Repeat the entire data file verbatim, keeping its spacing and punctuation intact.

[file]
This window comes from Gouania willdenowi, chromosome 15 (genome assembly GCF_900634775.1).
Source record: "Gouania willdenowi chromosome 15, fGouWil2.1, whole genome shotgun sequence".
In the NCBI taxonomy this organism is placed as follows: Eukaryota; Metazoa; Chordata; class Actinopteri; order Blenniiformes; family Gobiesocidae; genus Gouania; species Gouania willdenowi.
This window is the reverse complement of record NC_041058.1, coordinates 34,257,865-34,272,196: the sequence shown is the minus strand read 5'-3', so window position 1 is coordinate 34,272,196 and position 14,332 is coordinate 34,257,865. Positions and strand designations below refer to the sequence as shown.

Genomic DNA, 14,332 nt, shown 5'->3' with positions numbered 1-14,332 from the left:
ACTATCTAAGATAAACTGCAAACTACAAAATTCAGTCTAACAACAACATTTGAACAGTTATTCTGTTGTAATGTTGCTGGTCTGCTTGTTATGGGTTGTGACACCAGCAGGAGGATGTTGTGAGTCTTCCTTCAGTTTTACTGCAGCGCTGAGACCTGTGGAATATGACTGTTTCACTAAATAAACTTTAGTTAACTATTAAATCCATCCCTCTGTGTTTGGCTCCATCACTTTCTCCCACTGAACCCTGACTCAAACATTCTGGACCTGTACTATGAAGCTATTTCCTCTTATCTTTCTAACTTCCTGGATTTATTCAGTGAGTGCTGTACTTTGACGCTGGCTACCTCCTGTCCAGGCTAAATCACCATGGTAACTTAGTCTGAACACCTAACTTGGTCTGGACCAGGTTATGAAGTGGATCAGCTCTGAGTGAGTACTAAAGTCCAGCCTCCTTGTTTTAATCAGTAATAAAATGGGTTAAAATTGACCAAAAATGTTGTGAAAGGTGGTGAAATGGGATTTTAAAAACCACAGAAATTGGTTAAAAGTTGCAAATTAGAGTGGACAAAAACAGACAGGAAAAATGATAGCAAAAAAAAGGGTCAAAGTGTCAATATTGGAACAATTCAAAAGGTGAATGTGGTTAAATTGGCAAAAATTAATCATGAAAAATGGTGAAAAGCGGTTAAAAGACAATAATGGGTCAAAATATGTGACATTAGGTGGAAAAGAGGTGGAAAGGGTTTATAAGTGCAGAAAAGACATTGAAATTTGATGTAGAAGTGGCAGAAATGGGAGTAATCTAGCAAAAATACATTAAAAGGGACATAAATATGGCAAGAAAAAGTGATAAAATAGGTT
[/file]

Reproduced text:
This window comes from Gouania willdenowi, chromosome 15 (genome assembly GCF_900634775.1).
Source record: "Gouania willdenowi chromosome 15, fGouWil2.1, whole genome shotgun sequence".
In the NCBI taxonomy this organism is placed as follows: Eukaryota; Metazoa; Chordata; class Actinopteri; order Blenniiformes; family Gobiesocidae; genus Gouania; species Gouania willdenowi.
This window is the reverse complement of record NC_041058.1, coordinates 34,257,865-34,272,196: the sequence shown is the minus strand read 5'-3', so window position 1 is coordinate 34,272,196 and position 14,332 is coordinate 34,257,865. Positions and strand designations below refer to the sequence as shown.

Genomic DNA, 14,332 nt, shown 5'->3' with positions numbered 1-14,332 from the left:
ACTATCTAAGATAAACTGCAAACTACAAAATTCAGTCTAACAACAACATTTGAACAGTTATTCTGTTGTAATGTTGCTGGTCTGCTTGTTATGGGTTGTGACACCAGCAGGAGGATGTTGTGAGTCTTCCTTCAGTTTTACTGCAGCGCTGAGACCTGTGGAATATGACTGTTTCACTAAATAAACTTTAGTTAACTATTAAATCCATCCCTCTGTGTTTGGCTCCATCACTTTCTCCCACTGAACCCTGACTCAAACATTCTGGACCTGTACTATGAAGCTATTTCCTCTTATCTTTCTAACTTCCTGGATTTATTCAGTGAGTGCTGTACTTTGACGCTGGCTACCTCCTGTCCAGGCTAAATCACCATGGTAACTTAGTCTGAACACCTAACTTGGTCTGGACCAGGTTATGAAGTGGATCAGCTCTGAGTGAGTACTAAAGTCCAGCCTCCTTGTTTTAATCAGTAATAAAATGGGTTAAAATTGACCAAAAATGTTGTGAAAGGTGGTGAAATGGGATTTTAAAAACCACAGAAATTGGTTAAAAGTTGCAAATTAGAGTGGACAAAAACAGACAGGAAAAATGATAGCAAAAAAAAGGGTCAAAGTGTCAATATTGGAACAATTCAAAAGGTGAATGTGGTTAAATTGGCAAAAATTAATCATGAAAAATGGTGAAAAGCGGTTAAAAGACAATAATGGGTCAAAATATGTGACATTAGGTGGAAAAGAGGTGGAAAGGGTTTATAAGTGCAGAAAAGACATTGAAATTTGATGTAGAAGTGGCAGAAATGGGAGTAATCTAGCAAAAATACATTAAAAGGGACATAAATATGGCAAGAAAAAGTGATAAAATAGGTT